‘Lie in bed’ or ‘lay in bed’ in English

by Jakub Marian

Tip: See my list of the Most Common Mistakes in English. It will teach you how to avoid mis­takes with com­mas, pre­pos­i­tions, ir­reg­u­lar verbs, and much more.

Lie, lay, lied, laid, layed… Does it even matter? We understand each other anyway, right? In fact, it does matter. Using an incorrect form increases the risk of misunderstanding at best, and it may make you sound uneducated.

The difference between “lie” and “lay” is actually not so hard to understand:

to lay something (somewhere) = to put something (somewhere)
to lie somewhere = to be located somewhere OR
to lie somewhere (2) = to be in a horizontal position somewhere

Do you see the difference? You can only lay something (including eggs, if you are a hen), but you cannot lie it, and something can lie somewhere, but it cannot lay there. A couple of examples:

Female chickens lay eggs.
Please, lay the book (down) on the table.
The eggs lie in a basket.
The book lies on the table.

The same rule applies in the present progressive tense:

correct I am lying in bed right now.
wrong I am laying in bed right now.

The second sentence is incorrect, unless you are about to lay an egg. Conversely, if you are laying something, you cannot use “lying”:

correct They are laying a new carpet.
wrong They are lying a new carpet.

Here, of course, we are ignoring the third, unrelated meaning of the verb “lie”, which is

to lie = to say something that you know is false,

but I believe it is safe to assume that no one will confuse “lay” with “not to tell the truth”.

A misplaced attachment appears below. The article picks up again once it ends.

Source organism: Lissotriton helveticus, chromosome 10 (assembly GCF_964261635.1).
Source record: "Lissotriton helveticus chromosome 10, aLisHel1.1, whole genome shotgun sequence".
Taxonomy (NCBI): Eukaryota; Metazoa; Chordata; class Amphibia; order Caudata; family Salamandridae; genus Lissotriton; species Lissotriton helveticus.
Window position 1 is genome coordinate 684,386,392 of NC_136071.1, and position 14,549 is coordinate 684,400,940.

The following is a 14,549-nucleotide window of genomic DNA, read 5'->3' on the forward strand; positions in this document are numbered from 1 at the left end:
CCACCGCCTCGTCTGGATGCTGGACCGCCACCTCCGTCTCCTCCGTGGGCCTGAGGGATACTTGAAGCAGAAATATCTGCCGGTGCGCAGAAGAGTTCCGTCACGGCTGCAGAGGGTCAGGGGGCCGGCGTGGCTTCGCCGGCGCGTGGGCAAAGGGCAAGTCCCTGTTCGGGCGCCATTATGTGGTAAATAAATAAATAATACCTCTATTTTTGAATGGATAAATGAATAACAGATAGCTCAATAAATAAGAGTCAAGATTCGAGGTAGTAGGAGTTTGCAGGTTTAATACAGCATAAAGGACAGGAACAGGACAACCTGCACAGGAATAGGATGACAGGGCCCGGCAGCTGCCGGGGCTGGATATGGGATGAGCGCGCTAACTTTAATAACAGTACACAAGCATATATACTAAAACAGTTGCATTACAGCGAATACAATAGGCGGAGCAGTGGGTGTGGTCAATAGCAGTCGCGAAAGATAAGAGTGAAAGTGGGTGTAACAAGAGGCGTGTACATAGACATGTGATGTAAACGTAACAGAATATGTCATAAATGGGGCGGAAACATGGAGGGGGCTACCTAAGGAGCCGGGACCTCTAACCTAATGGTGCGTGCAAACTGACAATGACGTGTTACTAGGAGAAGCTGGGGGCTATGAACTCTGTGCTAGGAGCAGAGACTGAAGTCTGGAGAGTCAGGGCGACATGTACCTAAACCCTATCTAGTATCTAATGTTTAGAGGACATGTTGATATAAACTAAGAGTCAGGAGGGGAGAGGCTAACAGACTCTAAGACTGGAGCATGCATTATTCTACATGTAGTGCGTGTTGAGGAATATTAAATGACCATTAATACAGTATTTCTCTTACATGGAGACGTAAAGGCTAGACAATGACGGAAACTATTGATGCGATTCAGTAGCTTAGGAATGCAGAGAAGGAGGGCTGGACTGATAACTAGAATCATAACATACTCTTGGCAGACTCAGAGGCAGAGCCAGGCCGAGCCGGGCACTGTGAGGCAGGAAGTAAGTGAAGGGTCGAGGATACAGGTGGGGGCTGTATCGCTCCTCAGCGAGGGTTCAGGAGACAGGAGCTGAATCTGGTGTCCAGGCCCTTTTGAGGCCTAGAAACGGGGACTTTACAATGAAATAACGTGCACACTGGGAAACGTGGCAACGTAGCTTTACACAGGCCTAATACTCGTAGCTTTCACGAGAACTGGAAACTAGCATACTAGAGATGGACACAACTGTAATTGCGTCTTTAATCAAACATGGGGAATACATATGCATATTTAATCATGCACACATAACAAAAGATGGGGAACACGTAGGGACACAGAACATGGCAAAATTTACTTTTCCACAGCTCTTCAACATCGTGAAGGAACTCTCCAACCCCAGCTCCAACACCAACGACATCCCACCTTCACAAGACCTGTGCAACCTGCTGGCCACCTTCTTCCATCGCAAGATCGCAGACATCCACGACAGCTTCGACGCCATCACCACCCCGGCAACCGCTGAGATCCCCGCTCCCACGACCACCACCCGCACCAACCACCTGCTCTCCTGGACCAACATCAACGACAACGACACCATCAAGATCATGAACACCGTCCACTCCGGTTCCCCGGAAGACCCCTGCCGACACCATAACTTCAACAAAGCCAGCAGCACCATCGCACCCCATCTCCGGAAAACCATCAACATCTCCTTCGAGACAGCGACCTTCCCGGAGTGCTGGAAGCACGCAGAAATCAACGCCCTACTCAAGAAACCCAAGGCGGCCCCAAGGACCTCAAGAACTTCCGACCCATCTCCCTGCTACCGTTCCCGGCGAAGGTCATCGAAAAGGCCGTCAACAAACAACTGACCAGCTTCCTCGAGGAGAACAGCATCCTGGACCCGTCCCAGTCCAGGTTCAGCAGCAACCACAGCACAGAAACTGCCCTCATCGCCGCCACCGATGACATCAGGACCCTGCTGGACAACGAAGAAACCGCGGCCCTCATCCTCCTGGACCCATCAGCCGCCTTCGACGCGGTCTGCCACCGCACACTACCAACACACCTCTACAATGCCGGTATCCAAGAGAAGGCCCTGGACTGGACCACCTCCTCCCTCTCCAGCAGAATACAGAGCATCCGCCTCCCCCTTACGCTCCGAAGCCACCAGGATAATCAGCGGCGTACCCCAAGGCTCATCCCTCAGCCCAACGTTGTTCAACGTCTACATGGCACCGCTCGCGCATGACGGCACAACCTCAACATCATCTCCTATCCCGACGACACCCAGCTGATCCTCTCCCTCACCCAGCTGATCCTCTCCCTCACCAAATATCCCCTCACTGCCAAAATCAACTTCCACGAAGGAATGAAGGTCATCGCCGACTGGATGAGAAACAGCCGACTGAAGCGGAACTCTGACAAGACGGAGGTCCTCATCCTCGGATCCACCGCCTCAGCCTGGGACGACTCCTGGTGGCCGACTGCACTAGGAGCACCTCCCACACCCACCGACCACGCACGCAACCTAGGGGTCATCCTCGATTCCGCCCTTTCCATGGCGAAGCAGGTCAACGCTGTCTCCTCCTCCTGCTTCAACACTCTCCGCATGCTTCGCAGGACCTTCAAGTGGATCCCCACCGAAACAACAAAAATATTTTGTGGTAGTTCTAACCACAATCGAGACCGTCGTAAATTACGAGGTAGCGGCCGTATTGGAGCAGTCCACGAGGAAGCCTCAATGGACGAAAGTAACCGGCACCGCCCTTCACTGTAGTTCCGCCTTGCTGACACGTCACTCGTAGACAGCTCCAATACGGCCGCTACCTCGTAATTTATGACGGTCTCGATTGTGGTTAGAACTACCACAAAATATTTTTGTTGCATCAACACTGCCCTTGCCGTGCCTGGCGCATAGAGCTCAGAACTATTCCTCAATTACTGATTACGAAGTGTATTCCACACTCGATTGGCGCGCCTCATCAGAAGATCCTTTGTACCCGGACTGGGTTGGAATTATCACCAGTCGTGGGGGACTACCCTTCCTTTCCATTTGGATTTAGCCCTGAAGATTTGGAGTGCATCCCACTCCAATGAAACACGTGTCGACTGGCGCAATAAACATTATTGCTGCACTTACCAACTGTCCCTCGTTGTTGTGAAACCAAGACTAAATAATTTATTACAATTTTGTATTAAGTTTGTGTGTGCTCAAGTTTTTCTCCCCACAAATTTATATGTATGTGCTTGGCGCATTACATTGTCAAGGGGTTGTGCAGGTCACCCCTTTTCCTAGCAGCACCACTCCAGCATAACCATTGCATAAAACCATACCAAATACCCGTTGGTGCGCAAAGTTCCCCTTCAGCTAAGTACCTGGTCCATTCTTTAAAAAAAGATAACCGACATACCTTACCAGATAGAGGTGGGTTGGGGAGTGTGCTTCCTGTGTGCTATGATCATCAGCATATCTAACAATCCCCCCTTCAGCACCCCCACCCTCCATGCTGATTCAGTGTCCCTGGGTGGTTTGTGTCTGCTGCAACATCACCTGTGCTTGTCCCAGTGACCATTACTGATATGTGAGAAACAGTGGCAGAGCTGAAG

The confusing past tense

Here’s where things get a little complicated. The past tense of “lay” is “laid”, so no problem there, but the past tense of “lie” (in the sense of “being in a certain position”) is “lay”. Wait… what?

For some obscure reason, the past tense of “lie” is exactly the same word with which it gets confused in the present tense:

Did the chicken lay an egg?
Yes, the chicken laid an egg.
Did the egg lie in a basket?
Yes, the egg lay in a basket.

(Note that although some people spell “laid” as “layed”, this spelling is generally considered to be an error.) You can clearly recognize the difference in the third person singular:

he lays = he puts (something somewhere)
he lay = he was located somewhere or was in a horizontal position

To make matters even worse, the past tense of “lie” is “lied”, not “lay”, when the meaning is “to tell a lie”:

correct She lied about her age.
wrong She lay about her age.

Going back to our original example with “lying in bed”:

I lay in bed yesterday = I was lying in bed; I stayed in bed
I lied in bed yesterday = I didn’t say the truth when I was in bed yesterday

I’ll leave the interpretation of the second sentence to your imagination.

The past participle

The torture does not end here. We still haven’t covered one case: the past participle (aka “the third form”), which we need in order to form the present perfect. The participles are:

layhas laid
lie (location)has lain
lie (tell an untruth)has lied

Fortunately, using the present perfect of these three verbs is relatively uncommon. Here are a few examples (note that “to lay down” is an idiomatic expression meaning, among others, “to establish, to enact”):

The government has laid down strict rules.
He has lain there helpless for weeks. (rare in modern English.)
Have you ever lied to me?

By the way, if you haven’t read my guide on how to avoid the most common mistakes in English, make sure to check it out; it deals with similar topics.